What are the symptoms of schizophrenia in men? Schizophrenia is a serious mental disorder characterized by a number of disturbing symptoms. It affects around 1% of the population and can be caused by several different things such as brain abnormalities, physical and hormonal changes, and a chemical imbalance in the brain. There is also a hereditary factor and schizophrenia is known to run in families.
What are the symptoms of schizophrenia in men?
Schizophrenia affects men and women equally, but men are more likely to develop the symptoms of schizophrenia in their early twenties and the illness is usually diagnosed between the ages of 15 and 25. Women tend to develop the illness in their late twenties and early thirties.
The symptoms of schizophrenia are the same in both men and women, but although schizophrenia affects men and women in equal numbers, men typically experience a greater severity of symptoms and are less likely to respond to schizophrenia medication. Research carried out on schizophrenics suggests that the differences between male and female patients are caused by subtle abnormalities in the brain of men with schizophrenia.
The symptoms of schizophrenia fall into three categories: positive, negative, and cognitive. Positive symptoms include delusions, hallucinations, problems organizing speech and thoughts, and disorganized behavior.
Hallucinations and delusional behavior are probably the best known and the most common of the symptoms of schizophrenia and patients with the illness will often report hearing voices in their head; or they might believe in things that do not exist in the real world. But although these symptoms are disturbing, they are actually easier to treat than the negative symptoms more commonly seen in male patients, which is why male schizophrenics are less likely to respond positively to medication.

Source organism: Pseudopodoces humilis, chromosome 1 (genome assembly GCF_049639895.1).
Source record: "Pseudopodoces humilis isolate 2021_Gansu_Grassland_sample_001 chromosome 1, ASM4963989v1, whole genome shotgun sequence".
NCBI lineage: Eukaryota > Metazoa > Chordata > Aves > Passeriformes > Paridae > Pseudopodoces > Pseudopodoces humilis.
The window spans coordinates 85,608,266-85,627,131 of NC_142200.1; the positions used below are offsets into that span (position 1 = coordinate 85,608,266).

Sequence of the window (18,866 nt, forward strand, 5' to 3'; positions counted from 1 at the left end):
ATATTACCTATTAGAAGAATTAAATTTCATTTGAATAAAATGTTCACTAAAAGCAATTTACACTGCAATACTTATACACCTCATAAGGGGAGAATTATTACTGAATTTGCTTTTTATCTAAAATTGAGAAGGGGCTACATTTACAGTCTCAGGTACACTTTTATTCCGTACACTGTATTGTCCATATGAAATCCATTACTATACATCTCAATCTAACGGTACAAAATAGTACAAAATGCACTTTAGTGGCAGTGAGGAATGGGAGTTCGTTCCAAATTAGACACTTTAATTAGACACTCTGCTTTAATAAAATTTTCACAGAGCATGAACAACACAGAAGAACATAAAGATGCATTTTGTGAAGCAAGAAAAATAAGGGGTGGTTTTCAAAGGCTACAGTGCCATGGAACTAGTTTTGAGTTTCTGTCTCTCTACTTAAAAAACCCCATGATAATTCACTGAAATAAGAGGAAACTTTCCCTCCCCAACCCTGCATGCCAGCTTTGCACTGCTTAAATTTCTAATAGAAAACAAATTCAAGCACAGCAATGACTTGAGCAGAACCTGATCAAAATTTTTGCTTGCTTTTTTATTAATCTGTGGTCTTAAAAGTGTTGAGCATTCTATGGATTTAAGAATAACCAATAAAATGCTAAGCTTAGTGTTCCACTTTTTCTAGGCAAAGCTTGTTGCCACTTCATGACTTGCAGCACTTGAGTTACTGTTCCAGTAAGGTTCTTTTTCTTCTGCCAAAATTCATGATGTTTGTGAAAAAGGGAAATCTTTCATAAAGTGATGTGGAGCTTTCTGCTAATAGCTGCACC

Negative symptoms of schizophrenia in men can be present for a long time before any of the positive symptoms begin to manifest and can include a withdrawal from family and friends, an apparent lack of emotion, a gradual loss of interest in normal activities, difficulties in planning things and making decisions, and a lack of motivation. Such symptoms are much harder to treat. Consequently, male schizophrenic patients are more likely to be affected by personal issues and find it harder to integrate into normal society as a result of their illness.
The third category of schizophrenia symptoms is referred to as cognitive symptoms f schizophrenia oand these affect the normal thought processes of the patient, usually interfering with their ability to perform simple everyday tasks. For example, a man experiencing the cognitive symptoms of schizophrenia may have trouble remembering things, or be unable to pay attention. He may also find it hard to make sense of information he has been given.
Schizophrenia can also affect the mood and it is not unusual for a patient with the illness to be depressed or suffer from wild mood swings. Patients can often end up isolated as a result of the stigma attached to their illness as a result of inappropriate or bizarre behavior.